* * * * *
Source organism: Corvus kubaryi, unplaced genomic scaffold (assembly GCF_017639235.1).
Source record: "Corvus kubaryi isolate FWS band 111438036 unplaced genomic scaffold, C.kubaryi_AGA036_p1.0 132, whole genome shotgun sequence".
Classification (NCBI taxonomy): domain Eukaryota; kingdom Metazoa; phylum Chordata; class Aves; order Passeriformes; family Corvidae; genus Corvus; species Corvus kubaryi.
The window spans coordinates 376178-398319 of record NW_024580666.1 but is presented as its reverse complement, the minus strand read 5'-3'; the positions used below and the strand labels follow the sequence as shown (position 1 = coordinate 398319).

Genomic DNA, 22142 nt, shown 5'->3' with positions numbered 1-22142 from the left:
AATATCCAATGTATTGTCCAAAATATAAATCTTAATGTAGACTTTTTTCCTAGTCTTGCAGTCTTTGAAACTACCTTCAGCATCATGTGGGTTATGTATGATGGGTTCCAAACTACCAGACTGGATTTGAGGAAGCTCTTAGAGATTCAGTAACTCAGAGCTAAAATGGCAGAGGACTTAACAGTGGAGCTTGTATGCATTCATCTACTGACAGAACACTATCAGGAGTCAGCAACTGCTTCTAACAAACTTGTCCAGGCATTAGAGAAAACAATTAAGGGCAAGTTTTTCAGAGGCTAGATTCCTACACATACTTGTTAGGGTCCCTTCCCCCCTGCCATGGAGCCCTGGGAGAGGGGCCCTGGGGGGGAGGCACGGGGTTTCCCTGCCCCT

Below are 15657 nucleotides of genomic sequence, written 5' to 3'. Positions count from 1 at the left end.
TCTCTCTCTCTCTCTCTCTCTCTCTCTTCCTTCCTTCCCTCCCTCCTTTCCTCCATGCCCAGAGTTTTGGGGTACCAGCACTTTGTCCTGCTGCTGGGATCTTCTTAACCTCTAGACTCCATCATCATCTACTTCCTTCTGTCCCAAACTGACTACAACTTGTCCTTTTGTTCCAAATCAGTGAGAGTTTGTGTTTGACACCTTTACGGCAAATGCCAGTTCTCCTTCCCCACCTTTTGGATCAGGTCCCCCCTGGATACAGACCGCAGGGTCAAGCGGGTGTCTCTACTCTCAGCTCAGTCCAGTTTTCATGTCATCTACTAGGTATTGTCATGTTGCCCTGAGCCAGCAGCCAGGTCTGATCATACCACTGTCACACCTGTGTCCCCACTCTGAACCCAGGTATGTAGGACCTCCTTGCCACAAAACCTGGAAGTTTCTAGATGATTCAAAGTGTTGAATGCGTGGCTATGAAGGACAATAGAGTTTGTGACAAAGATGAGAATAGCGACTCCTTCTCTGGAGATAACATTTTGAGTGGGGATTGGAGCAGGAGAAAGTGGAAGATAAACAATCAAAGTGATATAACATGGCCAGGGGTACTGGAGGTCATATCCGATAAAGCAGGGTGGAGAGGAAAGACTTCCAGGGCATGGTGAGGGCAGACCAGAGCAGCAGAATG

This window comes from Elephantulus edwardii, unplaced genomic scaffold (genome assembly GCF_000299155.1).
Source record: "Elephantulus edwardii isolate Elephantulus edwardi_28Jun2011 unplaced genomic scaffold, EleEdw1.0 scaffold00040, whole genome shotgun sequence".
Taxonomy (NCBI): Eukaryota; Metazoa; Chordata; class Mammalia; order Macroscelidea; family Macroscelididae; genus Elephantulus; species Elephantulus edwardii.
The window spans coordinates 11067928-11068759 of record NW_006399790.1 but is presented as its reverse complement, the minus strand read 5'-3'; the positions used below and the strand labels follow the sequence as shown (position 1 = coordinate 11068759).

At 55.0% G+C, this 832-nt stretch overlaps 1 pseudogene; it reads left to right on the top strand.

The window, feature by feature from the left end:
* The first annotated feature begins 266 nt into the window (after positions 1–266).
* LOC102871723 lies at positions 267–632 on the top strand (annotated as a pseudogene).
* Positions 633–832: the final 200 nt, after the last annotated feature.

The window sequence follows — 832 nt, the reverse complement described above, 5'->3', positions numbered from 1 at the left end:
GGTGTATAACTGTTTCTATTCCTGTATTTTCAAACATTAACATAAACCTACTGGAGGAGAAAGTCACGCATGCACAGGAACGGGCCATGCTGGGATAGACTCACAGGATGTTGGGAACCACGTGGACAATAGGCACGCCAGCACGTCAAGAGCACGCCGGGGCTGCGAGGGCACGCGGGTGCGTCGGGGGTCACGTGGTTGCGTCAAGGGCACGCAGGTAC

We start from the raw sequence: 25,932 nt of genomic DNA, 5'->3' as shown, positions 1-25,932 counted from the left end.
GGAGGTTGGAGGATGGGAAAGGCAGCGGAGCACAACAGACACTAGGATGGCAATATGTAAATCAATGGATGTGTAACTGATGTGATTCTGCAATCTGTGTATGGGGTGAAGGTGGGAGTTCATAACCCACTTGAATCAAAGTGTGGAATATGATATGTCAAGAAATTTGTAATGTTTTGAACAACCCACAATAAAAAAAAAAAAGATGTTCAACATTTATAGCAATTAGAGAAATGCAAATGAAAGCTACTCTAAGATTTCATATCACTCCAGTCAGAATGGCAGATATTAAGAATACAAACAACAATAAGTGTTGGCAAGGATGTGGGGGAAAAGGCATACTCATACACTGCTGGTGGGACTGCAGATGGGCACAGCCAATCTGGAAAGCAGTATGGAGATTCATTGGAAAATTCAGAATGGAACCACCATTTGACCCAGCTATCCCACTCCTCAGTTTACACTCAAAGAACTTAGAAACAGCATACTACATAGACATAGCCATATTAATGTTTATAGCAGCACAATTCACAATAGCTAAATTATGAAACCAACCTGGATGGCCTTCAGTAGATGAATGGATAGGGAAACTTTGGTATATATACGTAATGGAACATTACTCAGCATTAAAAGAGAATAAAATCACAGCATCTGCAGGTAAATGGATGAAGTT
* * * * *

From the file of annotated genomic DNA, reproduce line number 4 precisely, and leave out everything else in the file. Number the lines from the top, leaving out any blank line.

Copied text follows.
The window spans coordinates 376178-398319 of record NW_024580666.1 but is presented as its reverse complement, the minus strand read 5'-3'; the positions used below and the strand labels follow the sequence as shown (position 1 = coordinate 398319).